Germany's health experts divided over Covid-19 curbs as infections hit record

Experts said Germany should accept living with Covid-19 as it does with influenza. PHOTO: AFP

BERLIN (REUTERS) - Germany's health experts are divided over whether the country is ready to ease Covid-19 restrictions as its neighbours start dialling back curbs.

Germany on Thursday (Feb 3) reported a record of 236,120 new daily cases thanks to the more-infectious Omicron variant of the coronavirus, but some health experts say it is time to put a "freedom plan" for how restrictions will be eased gradually.

"Formulating this Freedom Plan is now the most important task of politics," Dr Andreas Gassen, the head of the KBV family doctors' association, told Rheinische Post newspaper on Friday.

Dr Gassen said Germany should accept living with Covid-19 as it does with influenza which has always new variants and cases tens of thousands of deaths annually.

"We have to accept that with corona and at the same time continue to offer vaccinations for risk groups," Dr Gassen added.

Other European countries, including Finland, Britain, Ireland and neighbouring Austria and Switzerland have started scaling back their restrictions in recent days in pursuit of a return to pre-pandemic normality.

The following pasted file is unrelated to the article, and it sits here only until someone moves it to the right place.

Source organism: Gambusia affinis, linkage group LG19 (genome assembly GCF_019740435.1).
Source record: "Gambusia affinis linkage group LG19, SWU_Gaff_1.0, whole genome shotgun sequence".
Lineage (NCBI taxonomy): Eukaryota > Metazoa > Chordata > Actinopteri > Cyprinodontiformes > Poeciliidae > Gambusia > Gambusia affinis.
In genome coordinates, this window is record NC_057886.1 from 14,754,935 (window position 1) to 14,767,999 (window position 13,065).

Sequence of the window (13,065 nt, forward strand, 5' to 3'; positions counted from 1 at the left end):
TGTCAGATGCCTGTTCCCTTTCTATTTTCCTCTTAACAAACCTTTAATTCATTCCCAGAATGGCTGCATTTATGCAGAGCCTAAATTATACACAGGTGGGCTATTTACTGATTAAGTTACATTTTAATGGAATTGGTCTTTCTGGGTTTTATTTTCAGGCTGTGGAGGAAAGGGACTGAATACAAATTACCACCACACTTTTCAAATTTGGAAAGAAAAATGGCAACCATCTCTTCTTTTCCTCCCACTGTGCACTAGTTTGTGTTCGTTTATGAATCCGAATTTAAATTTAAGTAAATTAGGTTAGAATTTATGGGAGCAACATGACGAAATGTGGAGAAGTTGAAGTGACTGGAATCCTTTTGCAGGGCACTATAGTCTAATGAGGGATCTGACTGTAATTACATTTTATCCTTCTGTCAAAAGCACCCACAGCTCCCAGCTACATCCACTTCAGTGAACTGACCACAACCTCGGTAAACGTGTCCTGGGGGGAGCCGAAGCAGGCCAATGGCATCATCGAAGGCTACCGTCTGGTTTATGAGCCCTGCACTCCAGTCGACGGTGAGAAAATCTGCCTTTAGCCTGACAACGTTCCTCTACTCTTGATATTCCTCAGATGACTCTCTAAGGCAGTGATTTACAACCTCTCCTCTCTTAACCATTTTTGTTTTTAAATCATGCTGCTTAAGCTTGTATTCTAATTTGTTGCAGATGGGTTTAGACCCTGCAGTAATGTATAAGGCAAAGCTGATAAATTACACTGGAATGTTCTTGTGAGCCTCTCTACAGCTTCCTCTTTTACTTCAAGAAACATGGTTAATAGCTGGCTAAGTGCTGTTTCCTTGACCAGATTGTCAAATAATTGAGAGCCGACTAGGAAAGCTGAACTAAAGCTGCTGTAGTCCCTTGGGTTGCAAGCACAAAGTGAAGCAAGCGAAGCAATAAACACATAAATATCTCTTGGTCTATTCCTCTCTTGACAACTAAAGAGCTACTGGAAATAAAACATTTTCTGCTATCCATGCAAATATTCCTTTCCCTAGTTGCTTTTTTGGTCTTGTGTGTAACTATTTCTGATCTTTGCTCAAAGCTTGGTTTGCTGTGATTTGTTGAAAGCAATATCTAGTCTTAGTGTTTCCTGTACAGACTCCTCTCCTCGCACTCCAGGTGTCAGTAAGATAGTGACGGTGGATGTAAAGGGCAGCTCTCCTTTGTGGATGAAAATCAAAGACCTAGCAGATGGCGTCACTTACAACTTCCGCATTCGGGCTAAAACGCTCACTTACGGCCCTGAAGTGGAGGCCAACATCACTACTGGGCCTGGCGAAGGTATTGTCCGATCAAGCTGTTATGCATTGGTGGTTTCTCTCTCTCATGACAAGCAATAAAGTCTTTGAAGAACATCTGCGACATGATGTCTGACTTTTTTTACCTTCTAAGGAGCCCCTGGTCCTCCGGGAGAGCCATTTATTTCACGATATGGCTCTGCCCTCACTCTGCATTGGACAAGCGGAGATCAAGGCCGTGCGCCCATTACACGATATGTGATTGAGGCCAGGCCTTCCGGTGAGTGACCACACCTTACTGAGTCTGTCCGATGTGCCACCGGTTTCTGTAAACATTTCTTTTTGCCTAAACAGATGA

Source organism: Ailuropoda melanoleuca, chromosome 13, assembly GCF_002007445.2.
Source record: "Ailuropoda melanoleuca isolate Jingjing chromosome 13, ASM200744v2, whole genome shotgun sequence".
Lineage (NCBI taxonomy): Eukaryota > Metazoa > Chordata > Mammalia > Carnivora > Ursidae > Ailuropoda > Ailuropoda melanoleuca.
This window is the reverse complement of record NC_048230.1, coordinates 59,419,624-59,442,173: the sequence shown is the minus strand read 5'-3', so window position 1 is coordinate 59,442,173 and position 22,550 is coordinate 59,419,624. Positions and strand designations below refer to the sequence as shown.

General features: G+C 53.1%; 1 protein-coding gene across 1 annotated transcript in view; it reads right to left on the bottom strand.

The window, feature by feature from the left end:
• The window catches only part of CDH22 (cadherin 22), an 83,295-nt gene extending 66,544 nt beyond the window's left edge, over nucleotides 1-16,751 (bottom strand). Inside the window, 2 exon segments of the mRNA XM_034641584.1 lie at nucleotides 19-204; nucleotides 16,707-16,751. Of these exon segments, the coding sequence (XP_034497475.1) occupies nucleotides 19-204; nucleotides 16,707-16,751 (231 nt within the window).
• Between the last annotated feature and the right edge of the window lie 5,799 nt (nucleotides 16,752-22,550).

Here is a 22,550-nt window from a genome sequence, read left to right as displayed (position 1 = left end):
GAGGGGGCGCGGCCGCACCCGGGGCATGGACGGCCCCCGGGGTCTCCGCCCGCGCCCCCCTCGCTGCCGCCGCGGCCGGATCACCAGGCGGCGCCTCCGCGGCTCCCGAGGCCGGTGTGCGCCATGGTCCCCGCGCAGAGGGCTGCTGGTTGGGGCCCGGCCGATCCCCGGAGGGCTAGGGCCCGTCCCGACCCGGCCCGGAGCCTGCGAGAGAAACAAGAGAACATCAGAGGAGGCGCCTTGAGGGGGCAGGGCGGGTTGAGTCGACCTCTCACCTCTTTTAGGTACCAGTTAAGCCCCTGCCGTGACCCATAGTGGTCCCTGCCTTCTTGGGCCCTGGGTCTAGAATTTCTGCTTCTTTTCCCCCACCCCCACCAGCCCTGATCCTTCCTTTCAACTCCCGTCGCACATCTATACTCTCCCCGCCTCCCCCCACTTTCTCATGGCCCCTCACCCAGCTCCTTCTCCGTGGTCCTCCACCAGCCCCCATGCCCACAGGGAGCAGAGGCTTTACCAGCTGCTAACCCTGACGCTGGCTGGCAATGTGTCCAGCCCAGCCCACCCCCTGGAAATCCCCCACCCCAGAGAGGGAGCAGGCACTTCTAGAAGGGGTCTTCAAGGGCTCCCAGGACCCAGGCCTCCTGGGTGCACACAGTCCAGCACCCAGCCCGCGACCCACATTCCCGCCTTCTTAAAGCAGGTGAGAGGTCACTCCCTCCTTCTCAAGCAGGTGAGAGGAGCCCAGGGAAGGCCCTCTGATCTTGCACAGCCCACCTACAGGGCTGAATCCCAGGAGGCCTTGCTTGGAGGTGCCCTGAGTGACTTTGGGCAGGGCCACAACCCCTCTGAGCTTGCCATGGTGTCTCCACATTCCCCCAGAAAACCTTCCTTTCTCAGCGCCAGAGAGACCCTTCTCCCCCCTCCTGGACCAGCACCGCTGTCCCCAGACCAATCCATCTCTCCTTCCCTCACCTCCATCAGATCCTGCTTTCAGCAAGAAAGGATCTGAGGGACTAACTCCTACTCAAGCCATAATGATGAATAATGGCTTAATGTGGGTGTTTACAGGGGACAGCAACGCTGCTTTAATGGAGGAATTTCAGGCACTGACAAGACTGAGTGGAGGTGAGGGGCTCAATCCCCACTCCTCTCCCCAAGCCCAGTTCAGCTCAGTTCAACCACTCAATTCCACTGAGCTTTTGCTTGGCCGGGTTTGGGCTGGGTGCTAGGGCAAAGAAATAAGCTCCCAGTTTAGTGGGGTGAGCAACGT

Last week, German Chancellor Olaf Scholz declined to give details about national plans to relax restrictions before the latest infection wave peaks, which is expected in mid-February.

But some German states, such as Saxony and Schleswig-Holstein have already announced easing curbs earlier this week; a step that was criticised by some German health experts as premature.

"It would be fatal if we got on a rollercoaster ride with the number of infections increasing again due to loosening too early," Dr Gernot Marx, the head of Germany's association for intensive care medicine, told Funke media group of newspaper.

Dr Marx said concrete easing steps should only be decided when the number of infection steadily fall over several days.

Mr Scholz is due to discuss possible coronavirus measures with the federal states' leaders on Feb 16.

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